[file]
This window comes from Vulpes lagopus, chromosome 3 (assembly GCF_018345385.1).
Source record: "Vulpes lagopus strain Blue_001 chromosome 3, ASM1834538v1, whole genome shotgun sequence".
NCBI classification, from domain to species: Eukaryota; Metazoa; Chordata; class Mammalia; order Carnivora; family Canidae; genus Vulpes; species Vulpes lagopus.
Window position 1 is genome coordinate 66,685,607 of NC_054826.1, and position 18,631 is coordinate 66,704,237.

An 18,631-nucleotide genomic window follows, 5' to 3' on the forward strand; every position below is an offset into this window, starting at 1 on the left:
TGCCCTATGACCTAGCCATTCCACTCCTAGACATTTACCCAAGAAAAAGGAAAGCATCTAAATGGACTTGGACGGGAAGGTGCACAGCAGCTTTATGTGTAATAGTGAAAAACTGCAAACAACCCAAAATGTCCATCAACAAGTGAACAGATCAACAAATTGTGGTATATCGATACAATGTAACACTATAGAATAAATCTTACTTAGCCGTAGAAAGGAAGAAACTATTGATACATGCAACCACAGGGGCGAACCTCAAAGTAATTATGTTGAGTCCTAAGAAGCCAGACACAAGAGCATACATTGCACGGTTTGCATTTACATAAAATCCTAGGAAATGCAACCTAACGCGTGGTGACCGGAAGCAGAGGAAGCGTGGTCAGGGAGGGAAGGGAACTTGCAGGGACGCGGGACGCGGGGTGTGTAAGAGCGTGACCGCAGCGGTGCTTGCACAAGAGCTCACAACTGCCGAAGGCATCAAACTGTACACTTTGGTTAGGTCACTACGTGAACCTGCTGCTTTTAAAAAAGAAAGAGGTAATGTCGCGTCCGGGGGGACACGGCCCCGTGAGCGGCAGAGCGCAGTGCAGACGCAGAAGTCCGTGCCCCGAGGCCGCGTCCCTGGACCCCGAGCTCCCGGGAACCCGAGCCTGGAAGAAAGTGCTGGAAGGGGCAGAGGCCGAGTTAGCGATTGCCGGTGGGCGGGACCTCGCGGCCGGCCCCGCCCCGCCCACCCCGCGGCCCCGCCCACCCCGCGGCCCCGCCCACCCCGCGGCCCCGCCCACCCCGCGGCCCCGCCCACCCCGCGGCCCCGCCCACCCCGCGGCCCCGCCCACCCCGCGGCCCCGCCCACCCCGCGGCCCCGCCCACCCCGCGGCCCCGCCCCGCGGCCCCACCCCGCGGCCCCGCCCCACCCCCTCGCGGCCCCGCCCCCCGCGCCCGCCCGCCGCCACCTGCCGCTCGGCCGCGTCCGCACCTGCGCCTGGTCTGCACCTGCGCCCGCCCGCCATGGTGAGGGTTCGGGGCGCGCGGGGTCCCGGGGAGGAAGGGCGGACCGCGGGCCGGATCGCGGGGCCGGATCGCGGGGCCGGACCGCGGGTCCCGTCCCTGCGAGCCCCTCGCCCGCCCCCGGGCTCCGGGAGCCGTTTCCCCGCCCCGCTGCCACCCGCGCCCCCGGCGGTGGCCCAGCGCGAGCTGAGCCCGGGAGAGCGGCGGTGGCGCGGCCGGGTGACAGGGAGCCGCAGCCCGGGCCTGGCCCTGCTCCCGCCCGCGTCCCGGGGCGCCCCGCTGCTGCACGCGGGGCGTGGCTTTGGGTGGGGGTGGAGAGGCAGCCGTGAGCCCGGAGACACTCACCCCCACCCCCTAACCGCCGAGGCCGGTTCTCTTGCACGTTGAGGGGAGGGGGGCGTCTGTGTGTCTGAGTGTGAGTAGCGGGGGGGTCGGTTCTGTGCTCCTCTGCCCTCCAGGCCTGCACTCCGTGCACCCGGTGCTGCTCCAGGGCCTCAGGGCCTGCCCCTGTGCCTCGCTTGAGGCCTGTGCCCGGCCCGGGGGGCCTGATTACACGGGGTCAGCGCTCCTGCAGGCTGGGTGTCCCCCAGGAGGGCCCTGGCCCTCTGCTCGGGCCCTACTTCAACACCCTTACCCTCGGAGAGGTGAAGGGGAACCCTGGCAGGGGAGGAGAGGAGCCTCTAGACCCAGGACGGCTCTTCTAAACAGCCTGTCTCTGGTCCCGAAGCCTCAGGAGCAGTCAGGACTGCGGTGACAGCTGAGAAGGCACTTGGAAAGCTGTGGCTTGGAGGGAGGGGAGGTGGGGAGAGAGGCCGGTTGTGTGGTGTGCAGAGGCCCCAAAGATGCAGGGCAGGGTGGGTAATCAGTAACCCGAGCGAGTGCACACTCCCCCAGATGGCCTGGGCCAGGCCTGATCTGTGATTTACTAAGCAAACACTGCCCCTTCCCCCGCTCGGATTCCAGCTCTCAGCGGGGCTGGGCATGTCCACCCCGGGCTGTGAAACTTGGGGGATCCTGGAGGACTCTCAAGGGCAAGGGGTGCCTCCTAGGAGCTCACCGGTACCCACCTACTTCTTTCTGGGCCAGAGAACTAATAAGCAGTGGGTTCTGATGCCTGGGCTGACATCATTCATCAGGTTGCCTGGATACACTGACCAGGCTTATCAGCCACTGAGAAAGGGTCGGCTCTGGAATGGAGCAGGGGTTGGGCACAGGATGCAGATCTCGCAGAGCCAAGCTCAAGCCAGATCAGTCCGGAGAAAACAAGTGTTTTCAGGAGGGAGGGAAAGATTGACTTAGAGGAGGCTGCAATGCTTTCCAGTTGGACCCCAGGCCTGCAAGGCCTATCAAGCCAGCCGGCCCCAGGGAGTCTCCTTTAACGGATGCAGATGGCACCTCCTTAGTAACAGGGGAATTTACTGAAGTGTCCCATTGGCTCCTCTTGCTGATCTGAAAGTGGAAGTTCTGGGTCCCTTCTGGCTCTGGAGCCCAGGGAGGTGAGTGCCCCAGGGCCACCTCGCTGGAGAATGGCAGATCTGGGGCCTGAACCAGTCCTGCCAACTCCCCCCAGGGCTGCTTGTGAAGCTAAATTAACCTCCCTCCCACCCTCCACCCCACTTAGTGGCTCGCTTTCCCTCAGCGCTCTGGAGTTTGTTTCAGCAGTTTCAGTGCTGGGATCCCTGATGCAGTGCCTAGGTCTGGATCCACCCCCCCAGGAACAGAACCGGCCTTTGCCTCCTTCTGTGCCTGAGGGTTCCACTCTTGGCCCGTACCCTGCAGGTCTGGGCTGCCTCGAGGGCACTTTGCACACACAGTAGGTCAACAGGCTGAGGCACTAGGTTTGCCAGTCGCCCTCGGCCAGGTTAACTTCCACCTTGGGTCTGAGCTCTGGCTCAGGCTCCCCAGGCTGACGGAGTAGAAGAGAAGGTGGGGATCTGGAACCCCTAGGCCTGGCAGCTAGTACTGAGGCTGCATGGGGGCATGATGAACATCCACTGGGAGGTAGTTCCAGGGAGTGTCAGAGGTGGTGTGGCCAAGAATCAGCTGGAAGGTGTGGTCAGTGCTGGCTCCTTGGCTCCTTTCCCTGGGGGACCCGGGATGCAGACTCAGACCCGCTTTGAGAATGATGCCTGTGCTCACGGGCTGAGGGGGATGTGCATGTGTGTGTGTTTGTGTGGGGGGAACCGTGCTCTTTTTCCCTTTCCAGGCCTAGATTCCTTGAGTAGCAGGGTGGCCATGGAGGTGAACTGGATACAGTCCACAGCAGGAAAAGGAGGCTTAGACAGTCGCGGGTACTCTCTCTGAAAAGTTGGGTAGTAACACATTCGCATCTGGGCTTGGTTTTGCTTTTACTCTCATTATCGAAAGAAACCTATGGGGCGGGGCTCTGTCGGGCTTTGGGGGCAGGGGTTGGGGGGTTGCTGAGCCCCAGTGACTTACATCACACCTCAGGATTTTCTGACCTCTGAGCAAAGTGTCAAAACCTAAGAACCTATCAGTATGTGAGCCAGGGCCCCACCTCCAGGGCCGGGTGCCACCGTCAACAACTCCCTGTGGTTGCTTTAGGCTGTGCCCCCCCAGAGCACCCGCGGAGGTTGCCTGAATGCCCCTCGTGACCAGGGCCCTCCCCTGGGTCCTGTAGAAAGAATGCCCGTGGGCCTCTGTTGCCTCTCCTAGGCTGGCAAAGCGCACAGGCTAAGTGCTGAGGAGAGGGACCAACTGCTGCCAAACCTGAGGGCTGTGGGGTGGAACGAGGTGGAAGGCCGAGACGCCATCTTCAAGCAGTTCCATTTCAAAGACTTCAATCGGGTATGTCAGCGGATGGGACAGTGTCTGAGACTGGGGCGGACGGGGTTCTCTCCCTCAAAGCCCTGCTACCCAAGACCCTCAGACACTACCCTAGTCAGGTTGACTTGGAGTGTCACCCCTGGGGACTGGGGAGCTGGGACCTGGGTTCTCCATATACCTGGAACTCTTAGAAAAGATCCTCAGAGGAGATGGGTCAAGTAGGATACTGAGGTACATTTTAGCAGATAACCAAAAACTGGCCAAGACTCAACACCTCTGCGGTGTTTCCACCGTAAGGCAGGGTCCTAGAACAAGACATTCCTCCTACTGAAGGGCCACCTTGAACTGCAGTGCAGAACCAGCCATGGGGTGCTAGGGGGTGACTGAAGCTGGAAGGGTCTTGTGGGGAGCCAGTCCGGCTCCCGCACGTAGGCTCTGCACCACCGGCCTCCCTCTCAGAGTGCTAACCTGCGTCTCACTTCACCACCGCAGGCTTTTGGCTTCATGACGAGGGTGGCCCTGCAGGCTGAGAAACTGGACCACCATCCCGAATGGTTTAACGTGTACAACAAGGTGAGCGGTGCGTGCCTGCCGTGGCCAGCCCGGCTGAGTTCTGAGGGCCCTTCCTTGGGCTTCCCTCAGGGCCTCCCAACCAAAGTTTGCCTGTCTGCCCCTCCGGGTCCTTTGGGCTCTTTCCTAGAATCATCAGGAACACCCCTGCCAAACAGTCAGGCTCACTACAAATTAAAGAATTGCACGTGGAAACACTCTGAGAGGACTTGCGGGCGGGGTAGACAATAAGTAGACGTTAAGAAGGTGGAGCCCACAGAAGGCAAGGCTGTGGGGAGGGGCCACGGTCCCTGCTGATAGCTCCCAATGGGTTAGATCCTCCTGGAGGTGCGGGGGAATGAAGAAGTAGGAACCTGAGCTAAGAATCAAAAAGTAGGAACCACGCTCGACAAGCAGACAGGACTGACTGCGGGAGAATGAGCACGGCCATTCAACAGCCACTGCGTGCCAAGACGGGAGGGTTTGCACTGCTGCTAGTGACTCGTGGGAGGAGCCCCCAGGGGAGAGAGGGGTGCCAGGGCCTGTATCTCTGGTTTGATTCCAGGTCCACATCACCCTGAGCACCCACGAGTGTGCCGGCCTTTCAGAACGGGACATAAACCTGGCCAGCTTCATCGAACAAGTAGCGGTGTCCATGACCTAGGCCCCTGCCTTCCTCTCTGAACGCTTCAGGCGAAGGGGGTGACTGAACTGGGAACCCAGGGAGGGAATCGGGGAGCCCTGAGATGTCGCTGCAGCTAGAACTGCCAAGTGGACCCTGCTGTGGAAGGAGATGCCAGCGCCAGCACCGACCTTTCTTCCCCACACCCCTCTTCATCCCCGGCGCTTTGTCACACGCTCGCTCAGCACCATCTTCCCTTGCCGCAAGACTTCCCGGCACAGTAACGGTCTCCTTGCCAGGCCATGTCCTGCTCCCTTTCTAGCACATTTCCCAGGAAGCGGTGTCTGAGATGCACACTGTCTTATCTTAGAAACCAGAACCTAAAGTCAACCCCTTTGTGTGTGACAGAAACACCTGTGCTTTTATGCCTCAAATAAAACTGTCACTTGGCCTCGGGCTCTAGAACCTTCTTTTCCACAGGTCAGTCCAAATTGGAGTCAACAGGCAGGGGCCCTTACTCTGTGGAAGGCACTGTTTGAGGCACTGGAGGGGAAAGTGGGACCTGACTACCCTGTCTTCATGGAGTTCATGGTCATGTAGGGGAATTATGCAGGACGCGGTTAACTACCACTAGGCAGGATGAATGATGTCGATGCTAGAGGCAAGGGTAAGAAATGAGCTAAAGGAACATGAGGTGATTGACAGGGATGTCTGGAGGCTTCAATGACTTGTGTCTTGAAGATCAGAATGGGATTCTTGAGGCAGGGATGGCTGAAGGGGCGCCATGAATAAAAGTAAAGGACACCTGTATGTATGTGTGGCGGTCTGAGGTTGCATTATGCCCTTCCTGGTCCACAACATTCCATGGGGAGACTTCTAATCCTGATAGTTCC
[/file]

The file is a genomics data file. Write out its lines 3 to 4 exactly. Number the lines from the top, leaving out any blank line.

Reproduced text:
NCBI classification, from domain to species: Eukaryota; Metazoa; Chordata; class Mammalia; order Carnivora; family Canidae; genus Vulpes; species Vulpes lagopus.
Window position 1 is genome coordinate 66,685,607 of NC_054826.1, and position 18,631 is coordinate 66,704,237.